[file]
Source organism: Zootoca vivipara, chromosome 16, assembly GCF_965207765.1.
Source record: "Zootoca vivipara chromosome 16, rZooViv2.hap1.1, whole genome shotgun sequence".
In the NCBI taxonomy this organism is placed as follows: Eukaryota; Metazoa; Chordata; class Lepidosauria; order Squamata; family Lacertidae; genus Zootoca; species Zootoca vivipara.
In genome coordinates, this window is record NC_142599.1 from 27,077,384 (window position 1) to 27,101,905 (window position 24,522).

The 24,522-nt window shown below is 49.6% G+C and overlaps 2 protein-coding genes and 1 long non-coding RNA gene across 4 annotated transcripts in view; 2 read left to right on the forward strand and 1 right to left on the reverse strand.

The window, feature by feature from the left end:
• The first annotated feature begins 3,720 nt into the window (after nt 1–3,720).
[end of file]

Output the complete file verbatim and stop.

Source organism: Zootoca vivipara, chromosome 16, assembly GCF_965207765.1.
Source record: "Zootoca vivipara chromosome 16, rZooViv2.hap1.1, whole genome shotgun sequence".
In the NCBI taxonomy this organism is placed as follows: Eukaryota; Metazoa; Chordata; class Lepidosauria; order Squamata; family Lacertidae; genus Zootoca; species Zootoca vivipara.
In genome coordinates, this window is record NC_142599.1 from 27,077,384 (window position 1) to 27,101,905 (window position 24,522).

The 24,522-nt window shown below is 49.6% G+C and overlaps 2 protein-coding genes and 1 long non-coding RNA gene across 4 annotated transcripts in view; 2 read left to right on the forward strand and 1 right to left on the reverse strand.

The window, feature by feature from the left end:
• The first annotated feature begins 3,720 nt into the window (after nt 1–3,720).